As I think about this fact, it reminds me of my own arrival in the mission field. We were in the mission home in Sendai, Japan, for three days and then, at breakfast, if I'm recalling right, we were given our individual assignments. I was sent almost as far north as someone could go--to the city of Aomori. I had three different trains to travel on by myself. That, of course, meant two transfers.
I took it as a personal challenge to speak with anyone that sat near me. I also learned quickly that the Japanese nod when someone speaks to them to show encouragement and that they do a little "uh" kind of sound, sometimes referred to as the "affirmative grunt" when they're listening to someone else speak.
These are all things I remember from sitting on the trains that day all those years ago. I believe the date would have been around July 20, 1989.
I pulled my three suitcases off the train and looked around for someone to come to retrieve me. There had to be a white face somewhere, but no. There was not.
Oh, my goodness! I had made a wrong transfer. I was SURE of it.
The next quandary....what to do with the three suitcases. There was no way I was going to be able to haul all three at the same time. It was then that I remembered that I was now in a much safer country than the one I left. I would take one at a time, leave it at the top and go down for the next. In all of this, I would hope and pray that what I'd heard about Japan was true--my things would be safe and untouched.
I began by hauling my smallest bag up. The stairs were SO narrow and there were so many of them. I left it at the top and went back for the middle-sized suitcase. As I neared the bottom step, a porter rounded the corner and asked if he could help me; at least, that's what I deduced.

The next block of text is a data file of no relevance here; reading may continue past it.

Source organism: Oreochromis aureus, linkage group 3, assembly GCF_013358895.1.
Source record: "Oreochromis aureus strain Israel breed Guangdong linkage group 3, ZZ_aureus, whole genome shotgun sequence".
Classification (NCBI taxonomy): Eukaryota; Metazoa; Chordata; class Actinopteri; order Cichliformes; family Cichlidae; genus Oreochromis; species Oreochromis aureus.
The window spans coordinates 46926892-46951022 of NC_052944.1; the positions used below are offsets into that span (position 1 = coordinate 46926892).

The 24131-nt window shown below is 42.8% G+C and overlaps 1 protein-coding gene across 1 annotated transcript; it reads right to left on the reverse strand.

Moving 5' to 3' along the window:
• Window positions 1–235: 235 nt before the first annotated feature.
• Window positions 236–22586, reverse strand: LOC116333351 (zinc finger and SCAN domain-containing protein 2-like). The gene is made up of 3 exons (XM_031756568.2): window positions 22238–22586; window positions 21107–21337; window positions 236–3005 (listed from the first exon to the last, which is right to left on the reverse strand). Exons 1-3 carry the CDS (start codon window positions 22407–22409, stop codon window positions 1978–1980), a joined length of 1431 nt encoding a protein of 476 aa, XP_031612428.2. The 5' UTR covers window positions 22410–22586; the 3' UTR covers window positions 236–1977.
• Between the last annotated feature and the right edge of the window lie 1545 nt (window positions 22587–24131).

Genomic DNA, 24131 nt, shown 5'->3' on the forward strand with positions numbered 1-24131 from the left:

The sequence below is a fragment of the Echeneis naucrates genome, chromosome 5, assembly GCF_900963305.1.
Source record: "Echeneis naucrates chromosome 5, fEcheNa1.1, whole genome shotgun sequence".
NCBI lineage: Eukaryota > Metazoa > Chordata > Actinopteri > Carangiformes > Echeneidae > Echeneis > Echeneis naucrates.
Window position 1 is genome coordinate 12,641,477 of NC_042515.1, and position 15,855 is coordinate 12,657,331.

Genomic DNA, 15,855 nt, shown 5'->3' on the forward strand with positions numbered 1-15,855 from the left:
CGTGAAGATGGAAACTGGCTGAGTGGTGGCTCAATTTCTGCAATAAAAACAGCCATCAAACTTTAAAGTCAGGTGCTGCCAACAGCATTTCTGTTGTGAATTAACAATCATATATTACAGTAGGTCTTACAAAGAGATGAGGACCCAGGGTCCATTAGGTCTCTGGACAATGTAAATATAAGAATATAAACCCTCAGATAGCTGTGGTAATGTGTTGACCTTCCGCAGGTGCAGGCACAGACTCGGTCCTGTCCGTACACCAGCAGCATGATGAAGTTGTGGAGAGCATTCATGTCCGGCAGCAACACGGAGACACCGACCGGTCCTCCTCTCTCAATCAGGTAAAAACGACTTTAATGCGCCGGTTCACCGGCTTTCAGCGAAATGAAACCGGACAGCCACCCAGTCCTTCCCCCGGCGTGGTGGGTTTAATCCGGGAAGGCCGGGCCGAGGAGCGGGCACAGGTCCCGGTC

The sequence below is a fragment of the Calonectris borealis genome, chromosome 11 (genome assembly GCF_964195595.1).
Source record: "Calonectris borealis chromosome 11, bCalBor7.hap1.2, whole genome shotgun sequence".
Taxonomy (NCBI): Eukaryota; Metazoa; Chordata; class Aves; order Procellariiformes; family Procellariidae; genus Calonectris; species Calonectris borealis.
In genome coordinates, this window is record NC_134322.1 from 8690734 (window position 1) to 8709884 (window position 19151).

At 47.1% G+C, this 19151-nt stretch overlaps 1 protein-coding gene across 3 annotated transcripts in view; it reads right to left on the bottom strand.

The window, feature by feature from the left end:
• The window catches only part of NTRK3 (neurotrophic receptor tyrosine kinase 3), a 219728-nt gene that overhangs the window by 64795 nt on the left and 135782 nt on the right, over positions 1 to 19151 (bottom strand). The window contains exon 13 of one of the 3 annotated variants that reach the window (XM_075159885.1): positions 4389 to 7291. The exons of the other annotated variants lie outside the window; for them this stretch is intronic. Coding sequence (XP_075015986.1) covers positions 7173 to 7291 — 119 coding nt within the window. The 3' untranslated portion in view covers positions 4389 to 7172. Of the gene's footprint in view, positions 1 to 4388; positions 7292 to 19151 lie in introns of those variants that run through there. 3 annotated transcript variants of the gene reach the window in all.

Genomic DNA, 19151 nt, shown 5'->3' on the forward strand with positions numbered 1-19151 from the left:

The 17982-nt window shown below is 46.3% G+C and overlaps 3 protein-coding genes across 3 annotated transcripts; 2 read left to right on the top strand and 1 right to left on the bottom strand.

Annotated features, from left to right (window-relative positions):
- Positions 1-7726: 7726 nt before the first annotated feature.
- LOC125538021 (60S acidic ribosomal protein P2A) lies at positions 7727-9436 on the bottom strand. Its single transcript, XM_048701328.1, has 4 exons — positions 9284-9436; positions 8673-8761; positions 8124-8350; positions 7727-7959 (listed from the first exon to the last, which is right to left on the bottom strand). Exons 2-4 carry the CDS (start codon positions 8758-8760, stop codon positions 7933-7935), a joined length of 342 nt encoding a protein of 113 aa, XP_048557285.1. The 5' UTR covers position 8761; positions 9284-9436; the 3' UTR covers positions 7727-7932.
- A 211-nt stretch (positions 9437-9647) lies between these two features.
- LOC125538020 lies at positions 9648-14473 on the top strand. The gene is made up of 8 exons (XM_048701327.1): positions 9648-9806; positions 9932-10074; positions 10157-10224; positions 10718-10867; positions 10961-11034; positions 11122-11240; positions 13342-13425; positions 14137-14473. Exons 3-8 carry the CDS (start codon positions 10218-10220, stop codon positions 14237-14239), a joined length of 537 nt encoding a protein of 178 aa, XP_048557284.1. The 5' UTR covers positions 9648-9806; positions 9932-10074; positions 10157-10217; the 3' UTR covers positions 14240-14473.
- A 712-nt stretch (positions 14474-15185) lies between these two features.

He grabbed my biggest suitcase. It was HUGE. I felt bad that he had chosen that one and tried to trade him for the one I was carrying. No go.
As we hauled them up the stairs, he started to fall behind just a bit. I wanted to come across as polite and grateful, so I decided that I'd better say something. I picked my brain for just the right thing. It was decided. I was going to say, "It's heavy, isn't it?"
The words came out: "Osoi desu ne?"
I was so proud of myself, but the look on his face told me that something was wrong. What could it be?
I thanked him the best I knew how with "Arigatou gozaimasu" and worked my way around the corner. There, at the bottom of another flight of stairs, was my companion and a couple of Elders. I was SO glad to see them. I hadn't taken the wrong train after all. PHEW!
I quickly looked up "osoi." It's meaning: "slow."
Instead of saying "It's heavy, isn't it?" I'd said, "You're slow, aren't you?"
Such an auspicious beginning....STILL kicking myself.